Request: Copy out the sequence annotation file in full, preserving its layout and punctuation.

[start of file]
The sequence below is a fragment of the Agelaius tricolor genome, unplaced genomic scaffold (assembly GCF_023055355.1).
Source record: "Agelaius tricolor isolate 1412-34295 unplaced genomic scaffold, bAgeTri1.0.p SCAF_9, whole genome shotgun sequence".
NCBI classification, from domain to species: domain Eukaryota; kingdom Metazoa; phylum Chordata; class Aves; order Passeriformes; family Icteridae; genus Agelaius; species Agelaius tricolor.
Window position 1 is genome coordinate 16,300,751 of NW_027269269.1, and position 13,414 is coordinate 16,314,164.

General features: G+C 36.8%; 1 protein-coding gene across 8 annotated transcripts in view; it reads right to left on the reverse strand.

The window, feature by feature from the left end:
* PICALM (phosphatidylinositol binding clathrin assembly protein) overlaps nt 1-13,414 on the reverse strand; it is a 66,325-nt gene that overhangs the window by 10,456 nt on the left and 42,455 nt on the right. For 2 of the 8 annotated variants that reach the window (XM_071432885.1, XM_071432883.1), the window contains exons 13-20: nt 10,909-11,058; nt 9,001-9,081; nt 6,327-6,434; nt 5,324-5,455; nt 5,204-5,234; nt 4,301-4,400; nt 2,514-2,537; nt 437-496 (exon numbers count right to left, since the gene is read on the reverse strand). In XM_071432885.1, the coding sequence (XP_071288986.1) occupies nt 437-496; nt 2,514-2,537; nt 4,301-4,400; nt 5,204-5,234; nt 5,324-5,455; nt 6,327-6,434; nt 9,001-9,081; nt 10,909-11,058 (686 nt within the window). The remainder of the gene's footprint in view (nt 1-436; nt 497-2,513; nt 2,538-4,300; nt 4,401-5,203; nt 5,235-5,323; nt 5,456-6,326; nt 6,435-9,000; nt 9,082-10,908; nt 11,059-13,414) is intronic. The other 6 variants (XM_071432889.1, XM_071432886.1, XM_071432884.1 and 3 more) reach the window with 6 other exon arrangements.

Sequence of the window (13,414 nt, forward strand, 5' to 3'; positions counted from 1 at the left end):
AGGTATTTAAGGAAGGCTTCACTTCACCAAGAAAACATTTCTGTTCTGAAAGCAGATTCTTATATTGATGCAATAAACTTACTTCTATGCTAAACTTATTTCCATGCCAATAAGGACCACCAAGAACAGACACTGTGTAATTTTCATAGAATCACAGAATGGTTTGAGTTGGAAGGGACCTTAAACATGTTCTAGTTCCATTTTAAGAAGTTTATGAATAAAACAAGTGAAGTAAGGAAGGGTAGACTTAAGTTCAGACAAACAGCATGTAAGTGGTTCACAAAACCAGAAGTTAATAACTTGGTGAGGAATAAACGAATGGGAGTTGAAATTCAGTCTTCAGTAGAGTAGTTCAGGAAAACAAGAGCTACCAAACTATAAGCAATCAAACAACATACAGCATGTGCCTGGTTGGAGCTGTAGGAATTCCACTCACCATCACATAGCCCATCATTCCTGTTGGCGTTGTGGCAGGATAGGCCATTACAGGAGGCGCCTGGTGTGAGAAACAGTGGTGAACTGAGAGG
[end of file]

The sequence below is a fragment of the Agelaius tricolor genome, unplaced genomic scaffold (assembly GCF_023055355.1).
Source record: "Agelaius tricolor isolate 1412-34295 unplaced genomic scaffold, bAgeTri1.0.p SCAF_9, whole genome shotgun sequence".
NCBI classification, from domain to species: domain Eukaryota; kingdom Metazoa; phylum Chordata; class Aves; order Passeriformes; family Icteridae; genus Agelaius; species Agelaius tricolor.
Window position 1 is genome coordinate 16,300,751 of NW_027269269.1, and position 13,414 is coordinate 16,314,164.

General features: G+C 36.8%; 1 protein-coding gene across 8 annotated transcripts in view; it reads right to left on the reverse strand.

The window, feature by feature from the left end:
* PICALM (phosphatidylinositol binding clathrin assembly protein) overlaps nt 1-13,414 on the reverse strand; it is a 66,325-nt gene that overhangs the window by 10,456 nt on the left and 42,455 nt on the right. For 2 of the 8 annotated variants that reach the window (XM_071432885.1, XM_071432883.1), the window contains exons 13-20: nt 10,909-11,058; nt 9,001-9,081; nt 6,327-6,434; nt 5,324-5,455; nt 5,204-5,234; nt 4,301-4,400; nt 2,514-2,537; nt 437-496 (exon numbers count right to left, since the gene is read on the reverse strand). In XM_071432885.1, the coding sequence (XP_071288986.1) occupies nt 437-496; nt 2,514-2,537; nt 4,301-4,400; nt 5,204-5,234; nt 5,324-5,455; nt 6,327-6,434; nt 9,001-9,081; nt 10,909-11,058 (686 nt within the window). The remainder of the gene's footprint in view (nt 1-436; nt 497-2,513; nt 2,538-4,300; nt 4,401-5,203; nt 5,235-5,323; nt 5,456-6,326; nt 6,435-9,000; nt 9,082-10,908; nt 11,059-13,414) is intronic. The other 6 variants (XM_071432889.1, XM_071432886.1, XM_071432884.1 and 3 more) reach the window with 6 other exon arrangements.

Sequence of the window (13,414 nt, forward strand, 5' to 3'; positions counted from 1 at the left end):
AGGTATTTAAGGAAGGCTTCACTTCACCAAGAAAACATTTCTGTTCTGAAAGCAGATTCTTATATTGATGCAATAAACTTACTTCTATGCTAAACTTATTTCCATGCCAATAAGGACCACCAAGAACAGACACTGTGTAATTTTCATAGAATCACAGAATGGTTTGAGTTGGAAGGGACCTTAAACATGTTCTAGTTCCATTTTAAGAAGTTTATGAATAAAACAAGTGAAGTAAGGAAGGGTAGACTTAAGTTCAGACAAACAGCATGTAAGTGGTTCACAAAACCAGAAGTTAATAACTTGGTGAGGAATAAACGAATGGGAGTTGAAATTCAGTCTTCAGTAGAGTAGTTCAGGAAAACAAGAGCTACCAAACTATAAGCAATCAAACAACATACAGCATGTGCCTGGTTGGAGCTGTAGGAATTCCACTCACCATCACATAGCCCATCATTCCTGTTGGCGTTGTGGCAGGATAGGCCATTACAGGAGGCGCCTGGTGTGAGAAACAGTGGTGAACTGAGAGG